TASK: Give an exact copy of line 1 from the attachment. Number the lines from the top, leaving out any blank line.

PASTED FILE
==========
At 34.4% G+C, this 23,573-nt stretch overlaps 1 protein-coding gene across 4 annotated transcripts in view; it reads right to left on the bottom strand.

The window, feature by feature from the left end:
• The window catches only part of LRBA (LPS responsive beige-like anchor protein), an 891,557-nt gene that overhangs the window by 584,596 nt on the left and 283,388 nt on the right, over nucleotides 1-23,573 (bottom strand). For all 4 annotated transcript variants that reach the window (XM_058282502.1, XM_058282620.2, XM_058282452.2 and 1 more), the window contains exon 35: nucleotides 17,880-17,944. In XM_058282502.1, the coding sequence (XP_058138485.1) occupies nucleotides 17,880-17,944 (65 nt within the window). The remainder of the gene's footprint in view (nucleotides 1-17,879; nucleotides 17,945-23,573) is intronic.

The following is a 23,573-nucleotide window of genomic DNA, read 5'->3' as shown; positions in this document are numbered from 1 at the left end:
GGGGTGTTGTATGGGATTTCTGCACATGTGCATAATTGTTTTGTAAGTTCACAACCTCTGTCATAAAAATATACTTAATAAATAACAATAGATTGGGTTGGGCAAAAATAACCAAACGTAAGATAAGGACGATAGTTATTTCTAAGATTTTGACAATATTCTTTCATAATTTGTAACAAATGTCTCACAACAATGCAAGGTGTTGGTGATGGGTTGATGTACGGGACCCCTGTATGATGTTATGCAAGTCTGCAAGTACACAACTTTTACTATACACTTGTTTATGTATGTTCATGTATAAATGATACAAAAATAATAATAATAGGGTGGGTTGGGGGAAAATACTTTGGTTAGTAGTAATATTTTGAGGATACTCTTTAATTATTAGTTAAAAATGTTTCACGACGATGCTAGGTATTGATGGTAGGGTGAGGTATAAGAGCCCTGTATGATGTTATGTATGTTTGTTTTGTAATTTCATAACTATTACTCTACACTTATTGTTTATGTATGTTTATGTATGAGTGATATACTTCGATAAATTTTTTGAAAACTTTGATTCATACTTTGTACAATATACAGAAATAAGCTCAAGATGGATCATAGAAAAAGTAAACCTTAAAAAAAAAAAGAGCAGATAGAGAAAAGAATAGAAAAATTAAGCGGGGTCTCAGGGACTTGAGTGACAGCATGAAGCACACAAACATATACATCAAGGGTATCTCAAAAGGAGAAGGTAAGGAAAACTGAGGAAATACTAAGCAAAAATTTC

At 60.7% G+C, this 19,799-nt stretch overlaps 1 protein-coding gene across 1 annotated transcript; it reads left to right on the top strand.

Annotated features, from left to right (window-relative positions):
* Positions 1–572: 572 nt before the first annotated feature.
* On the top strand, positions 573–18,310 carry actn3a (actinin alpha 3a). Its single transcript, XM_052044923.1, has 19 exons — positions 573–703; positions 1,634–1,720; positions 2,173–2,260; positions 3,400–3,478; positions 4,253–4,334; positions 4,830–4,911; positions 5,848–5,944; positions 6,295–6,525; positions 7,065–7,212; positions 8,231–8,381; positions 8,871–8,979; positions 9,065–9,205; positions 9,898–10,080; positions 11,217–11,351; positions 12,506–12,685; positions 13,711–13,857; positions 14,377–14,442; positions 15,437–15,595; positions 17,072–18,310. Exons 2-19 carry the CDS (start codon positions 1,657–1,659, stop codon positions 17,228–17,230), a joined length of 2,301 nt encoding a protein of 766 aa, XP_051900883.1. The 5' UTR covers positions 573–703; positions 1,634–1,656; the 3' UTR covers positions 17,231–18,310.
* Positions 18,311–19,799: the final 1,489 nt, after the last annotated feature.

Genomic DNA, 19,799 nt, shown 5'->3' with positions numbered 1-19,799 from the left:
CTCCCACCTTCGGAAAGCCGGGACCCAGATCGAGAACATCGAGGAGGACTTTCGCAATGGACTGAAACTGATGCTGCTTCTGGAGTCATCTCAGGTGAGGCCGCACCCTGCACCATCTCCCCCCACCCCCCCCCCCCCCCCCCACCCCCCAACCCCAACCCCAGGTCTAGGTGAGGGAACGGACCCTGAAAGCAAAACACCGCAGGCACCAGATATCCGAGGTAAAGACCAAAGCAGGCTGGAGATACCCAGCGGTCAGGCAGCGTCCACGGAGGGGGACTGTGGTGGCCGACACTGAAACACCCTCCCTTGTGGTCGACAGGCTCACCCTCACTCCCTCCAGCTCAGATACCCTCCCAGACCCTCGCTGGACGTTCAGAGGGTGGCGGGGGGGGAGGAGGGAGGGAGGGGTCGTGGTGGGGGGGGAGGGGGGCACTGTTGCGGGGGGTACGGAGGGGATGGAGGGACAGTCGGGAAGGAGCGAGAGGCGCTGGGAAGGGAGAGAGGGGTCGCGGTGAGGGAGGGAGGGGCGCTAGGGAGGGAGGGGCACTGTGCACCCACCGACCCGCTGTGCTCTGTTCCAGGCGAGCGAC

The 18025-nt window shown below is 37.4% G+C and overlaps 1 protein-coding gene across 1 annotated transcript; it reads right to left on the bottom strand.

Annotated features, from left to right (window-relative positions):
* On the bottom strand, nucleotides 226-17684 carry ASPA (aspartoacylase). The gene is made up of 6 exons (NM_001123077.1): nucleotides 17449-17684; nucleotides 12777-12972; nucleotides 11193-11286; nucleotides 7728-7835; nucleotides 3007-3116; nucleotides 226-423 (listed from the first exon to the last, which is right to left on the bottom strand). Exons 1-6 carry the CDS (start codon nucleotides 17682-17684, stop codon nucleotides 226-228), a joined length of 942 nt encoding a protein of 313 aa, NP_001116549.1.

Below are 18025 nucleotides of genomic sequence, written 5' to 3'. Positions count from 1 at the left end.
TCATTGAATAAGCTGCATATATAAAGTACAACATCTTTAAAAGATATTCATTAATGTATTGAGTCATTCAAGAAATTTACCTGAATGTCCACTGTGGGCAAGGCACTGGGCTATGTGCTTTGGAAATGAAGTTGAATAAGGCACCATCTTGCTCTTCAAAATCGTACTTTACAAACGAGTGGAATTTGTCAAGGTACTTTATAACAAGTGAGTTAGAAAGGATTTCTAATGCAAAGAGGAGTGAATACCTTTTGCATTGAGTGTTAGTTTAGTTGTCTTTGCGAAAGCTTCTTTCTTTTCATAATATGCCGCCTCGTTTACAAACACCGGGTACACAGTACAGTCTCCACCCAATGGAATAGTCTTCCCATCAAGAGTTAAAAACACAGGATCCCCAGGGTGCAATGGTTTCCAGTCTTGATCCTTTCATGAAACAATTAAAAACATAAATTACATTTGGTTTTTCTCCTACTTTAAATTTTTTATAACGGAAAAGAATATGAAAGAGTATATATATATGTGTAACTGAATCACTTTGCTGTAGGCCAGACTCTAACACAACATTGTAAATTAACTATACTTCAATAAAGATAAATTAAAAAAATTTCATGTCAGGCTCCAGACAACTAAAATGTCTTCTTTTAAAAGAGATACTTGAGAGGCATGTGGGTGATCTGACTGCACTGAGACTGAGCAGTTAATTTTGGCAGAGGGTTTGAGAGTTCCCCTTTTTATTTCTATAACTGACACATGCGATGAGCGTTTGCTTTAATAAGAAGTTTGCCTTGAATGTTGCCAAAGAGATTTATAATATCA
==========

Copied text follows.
At 34.4% G+C, this 23,573-nt stretch overlaps 1 protein-coding gene across 4 annotated transcripts in view; it reads right to left on the bottom strand.